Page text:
Soft matter: more than words

First published on 29th April 2005

Pierre-Gilles de Gennes has worked on soft matter for most of his life, and he won the Nobel Prize in Physics in 1991 "for discovering that methods developed for studying order phenomena in simple systems can be generalized to more complex forms of matter, in particular to liquid crystals and polymers". He is regarded as a founding father of soft matter research. Here he gives his opinion on what constitutes soft matter and what the future holds for the soft matter communities.

The French version of soft matter was invented as a joke by Madeleine Veyssié in Orsay around 1970. It was a joke, because ‘matière molle’ has a double meaning in French.

But, progressively, soft matter appeared as a significant concept: comprising all physicochemical systems which have large response functions. A good chemical illustration of this feature is provided by the vulcanisation of rubber. Here, a very diluted additive (sulfur) is enough to switch a system of polymer chains (the latex of the hevea tree) from a liquid to a solid: a rubber.

Another major example is provided by nematic liquid crystals. Here, a modest external field (electric or magnetic) is able to perturb strongly the direction of alignment of long molecules, and thus the optical properties.

These remarkable responses have also been observed in more recent systems. The first class which comes to my mind is tied to ferroelectric smectics C*. These liquid ferroelectrics were invented through a purely theoretical reflection by Meyer.1 They were synthesised a few months later by Keller and coworkers.2 Now there is a full zoo of ferroelectric smectics (see Fig. 1 for examples). Another relatively recent invention is a chemical example. Finkelmann et al.3 (using a clever two step synthesis in a single reaction bath) were able to prepare single domain nematic rubbers. They do show spectacular responses, for instance to mechanical stresses.4

Members of a “smectic zoo”; artwork courtesy of John Goodby.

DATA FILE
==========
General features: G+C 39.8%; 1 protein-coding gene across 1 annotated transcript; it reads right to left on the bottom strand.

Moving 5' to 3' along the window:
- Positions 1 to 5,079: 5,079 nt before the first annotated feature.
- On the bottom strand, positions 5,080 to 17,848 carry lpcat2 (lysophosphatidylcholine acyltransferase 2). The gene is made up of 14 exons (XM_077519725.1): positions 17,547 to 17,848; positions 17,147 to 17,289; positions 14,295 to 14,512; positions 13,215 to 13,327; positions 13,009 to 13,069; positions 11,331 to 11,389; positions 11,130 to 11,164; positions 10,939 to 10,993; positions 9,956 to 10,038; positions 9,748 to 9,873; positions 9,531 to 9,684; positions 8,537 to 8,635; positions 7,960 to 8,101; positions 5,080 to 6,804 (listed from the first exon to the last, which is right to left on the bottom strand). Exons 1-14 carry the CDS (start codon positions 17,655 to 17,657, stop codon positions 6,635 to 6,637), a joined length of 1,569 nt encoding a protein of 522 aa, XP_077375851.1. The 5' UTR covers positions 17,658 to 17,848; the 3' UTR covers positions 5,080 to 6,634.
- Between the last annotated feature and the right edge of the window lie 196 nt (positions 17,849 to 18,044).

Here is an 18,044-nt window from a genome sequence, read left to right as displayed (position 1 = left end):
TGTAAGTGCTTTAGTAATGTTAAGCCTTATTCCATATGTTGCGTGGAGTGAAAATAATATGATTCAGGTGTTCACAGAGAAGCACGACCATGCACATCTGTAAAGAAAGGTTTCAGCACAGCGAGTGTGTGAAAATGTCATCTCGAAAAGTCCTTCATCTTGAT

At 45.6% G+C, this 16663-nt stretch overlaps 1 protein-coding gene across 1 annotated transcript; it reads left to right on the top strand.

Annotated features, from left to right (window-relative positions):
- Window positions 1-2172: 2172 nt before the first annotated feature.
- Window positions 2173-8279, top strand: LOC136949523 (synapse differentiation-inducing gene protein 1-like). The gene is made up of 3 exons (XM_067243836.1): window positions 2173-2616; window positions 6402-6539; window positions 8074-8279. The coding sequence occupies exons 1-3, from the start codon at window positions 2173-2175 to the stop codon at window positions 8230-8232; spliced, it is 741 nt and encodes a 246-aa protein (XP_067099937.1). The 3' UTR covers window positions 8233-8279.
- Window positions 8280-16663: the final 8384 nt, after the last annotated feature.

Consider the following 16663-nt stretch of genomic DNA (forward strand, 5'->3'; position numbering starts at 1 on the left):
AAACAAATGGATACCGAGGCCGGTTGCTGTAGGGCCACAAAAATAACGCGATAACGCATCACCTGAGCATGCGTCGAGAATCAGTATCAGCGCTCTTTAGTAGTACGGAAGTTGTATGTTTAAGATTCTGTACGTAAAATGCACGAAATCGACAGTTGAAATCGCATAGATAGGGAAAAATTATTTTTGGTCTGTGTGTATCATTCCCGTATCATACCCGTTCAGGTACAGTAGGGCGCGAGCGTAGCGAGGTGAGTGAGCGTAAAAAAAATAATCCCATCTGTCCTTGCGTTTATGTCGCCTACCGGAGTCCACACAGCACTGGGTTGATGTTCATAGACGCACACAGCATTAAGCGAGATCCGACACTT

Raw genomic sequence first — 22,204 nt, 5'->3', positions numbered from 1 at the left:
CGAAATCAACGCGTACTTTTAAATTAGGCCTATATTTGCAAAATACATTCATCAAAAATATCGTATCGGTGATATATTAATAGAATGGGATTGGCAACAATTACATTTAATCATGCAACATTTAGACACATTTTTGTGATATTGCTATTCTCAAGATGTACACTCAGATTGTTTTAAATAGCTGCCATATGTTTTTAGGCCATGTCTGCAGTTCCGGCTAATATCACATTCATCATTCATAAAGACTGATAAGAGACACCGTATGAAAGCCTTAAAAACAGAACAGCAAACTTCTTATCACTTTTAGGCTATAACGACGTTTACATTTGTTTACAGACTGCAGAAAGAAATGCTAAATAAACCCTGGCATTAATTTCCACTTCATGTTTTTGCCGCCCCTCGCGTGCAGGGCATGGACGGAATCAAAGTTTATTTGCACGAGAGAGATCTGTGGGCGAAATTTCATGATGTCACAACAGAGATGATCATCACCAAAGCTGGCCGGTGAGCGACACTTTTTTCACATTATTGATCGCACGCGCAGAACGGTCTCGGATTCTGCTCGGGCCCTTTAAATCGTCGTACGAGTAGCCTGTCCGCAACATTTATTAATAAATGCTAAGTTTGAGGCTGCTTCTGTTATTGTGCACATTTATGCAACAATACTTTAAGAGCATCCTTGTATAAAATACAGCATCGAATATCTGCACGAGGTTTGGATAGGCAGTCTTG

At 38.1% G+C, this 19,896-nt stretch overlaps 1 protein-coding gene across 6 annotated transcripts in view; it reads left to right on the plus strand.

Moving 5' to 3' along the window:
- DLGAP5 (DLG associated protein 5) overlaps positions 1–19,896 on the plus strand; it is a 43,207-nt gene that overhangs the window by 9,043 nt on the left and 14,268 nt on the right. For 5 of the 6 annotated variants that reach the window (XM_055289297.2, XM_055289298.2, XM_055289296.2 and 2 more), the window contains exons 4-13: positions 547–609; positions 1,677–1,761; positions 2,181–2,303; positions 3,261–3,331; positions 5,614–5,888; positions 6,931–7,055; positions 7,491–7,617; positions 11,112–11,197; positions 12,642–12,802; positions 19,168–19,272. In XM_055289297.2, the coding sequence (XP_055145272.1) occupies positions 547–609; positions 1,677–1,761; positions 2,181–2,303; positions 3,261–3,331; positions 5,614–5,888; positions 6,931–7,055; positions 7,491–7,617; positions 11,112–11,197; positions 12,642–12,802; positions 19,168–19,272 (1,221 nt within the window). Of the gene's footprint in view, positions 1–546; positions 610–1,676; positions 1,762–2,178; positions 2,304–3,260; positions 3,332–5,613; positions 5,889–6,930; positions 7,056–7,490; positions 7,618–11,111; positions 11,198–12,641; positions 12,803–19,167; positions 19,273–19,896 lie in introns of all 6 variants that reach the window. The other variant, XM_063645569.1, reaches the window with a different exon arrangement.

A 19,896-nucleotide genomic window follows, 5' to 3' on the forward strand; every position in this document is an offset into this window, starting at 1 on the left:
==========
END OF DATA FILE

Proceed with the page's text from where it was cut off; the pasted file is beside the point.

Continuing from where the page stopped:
Fig. 1 Members of a “smectic zoo”; artwork courtesy of John Goodby.

The North American community has often used a different phrase to cover soft matter: ‘complex fluids’. I am not a great enthusiast of this choice for various reasons: a) the notion of complexity is fuzzy (I remain somewhat hesitant when faced with symposia on complexity); b) the word complex discourages some young students and c) certain forms of soft matter are not fluid (e.g.: gels and rubbers).

But these byzantine discussions on names are not very important. What matters is a certain unity of concepts, and a certain creativity. It is thus natural that some journals be set up to cover the field. In Europe, the first one was Journal of Physics: E , started by H. Ringsdorf and myself. We now see the birth of Soft Matter, launched by the Royal Society of Chemistry. I am interested in this journal, which has two specific merits: a) it promises to give good coverage of chemistry; b) it is the product of a not-for-profit organisation. My hope for the future is that the soft matter communities can be united and that the journals may lead the way and play an important part in this. In any case, I wish them real success.

P.-G. de Gennes

November 2004


  1. R. B. Meyer, Mol. Cryst. Liq. Cryst., 1975, 40, 33.
  2. R. B. Meyer, L. Liebert, L. Strzelecki and P. Keller, J. Phys. Lett., 1975, 36, L-69 Search PubMed.
  3. H. Finkelmann, H. Kock and G. Rehage, Macromol. Rapid Commun., 1981, 2, 317 CrossRef CAS.
  4. M. Warner and L. Terentiev, Liquid Crystal Elastomers, Clarendon Press, Oxford, 2003 Search PubMed.

This journal is © The Royal Society of Chemistry 2005